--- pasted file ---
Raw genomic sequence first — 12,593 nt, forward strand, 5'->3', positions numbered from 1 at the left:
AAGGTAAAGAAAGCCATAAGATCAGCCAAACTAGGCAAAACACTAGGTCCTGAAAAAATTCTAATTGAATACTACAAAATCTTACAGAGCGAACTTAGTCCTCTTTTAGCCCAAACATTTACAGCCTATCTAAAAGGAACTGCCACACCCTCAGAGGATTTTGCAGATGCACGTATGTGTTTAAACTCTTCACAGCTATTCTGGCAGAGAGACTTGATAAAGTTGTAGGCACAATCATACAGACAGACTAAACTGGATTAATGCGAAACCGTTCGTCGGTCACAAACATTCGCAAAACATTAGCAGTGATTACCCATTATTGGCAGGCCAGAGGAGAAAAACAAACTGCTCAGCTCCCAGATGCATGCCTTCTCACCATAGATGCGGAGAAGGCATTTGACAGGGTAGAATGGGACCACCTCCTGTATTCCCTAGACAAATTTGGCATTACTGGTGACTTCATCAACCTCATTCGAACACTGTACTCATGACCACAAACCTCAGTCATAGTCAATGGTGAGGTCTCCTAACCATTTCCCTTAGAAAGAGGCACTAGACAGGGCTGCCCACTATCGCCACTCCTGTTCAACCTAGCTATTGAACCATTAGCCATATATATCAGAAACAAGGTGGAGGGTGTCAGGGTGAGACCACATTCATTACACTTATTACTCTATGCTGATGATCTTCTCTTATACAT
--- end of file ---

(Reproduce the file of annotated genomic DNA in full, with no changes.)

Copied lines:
Raw genomic sequence first — 12,593 nt, forward strand, 5'->3', positions numbered from 1 at the left:
AAGGTAAAGAAAGCCATAAGATCAGCCAAACTAGGCAAAACACTAGGTCCTGAAAAAATTCTAATTGAATACTACAAAATCTTACAGAGCGAACTTAGTCCTCTTTTAGCCCAAACATTTACAGCCTATCTAAAAGGAACTGCCACACCCTCAGAGGATTTTGCAGATGCACGTATGTGTTTAAACTCTTCACAGCTATTCTGGCAGAGAGACTTGATAAAGTTGTAGGCACAATCATACAGACAGACTAAACTGGATTAATGCGAAACCGTTCGTCGGTCACAAACATTCGCAAAACATTAGCAGTGATTACCCATTATTGGCAGGCCAGAGGAGAAAAACAAACTGCTCAGCTCCCAGATGCATGCCTTCTCACCATAGATGCGGAGAAGGCATTTGACAGGGTAGAATGGGACCACCTCCTGTATTCCCTAGACAAATTTGGCATTACTGGTGACTTCATCAACCTCATTCGAACACTGTACTCATGACCACAAACCTCAGTCATAGTCAATGGTGAGGTCTCCTAACCATTTCCCTTAGAAAGAGGCACTAGACAGGGCTGCCCACTATCGCCACTCCTGTTCAACCTAGCTATTGAACCATTAGCCATATATATCAGAAACAAGGTGGAGGGTGTCAGGGTGAGACCACATTCATTACACTTATTACTCTATGCTGATGATCTTCTCTTATACAT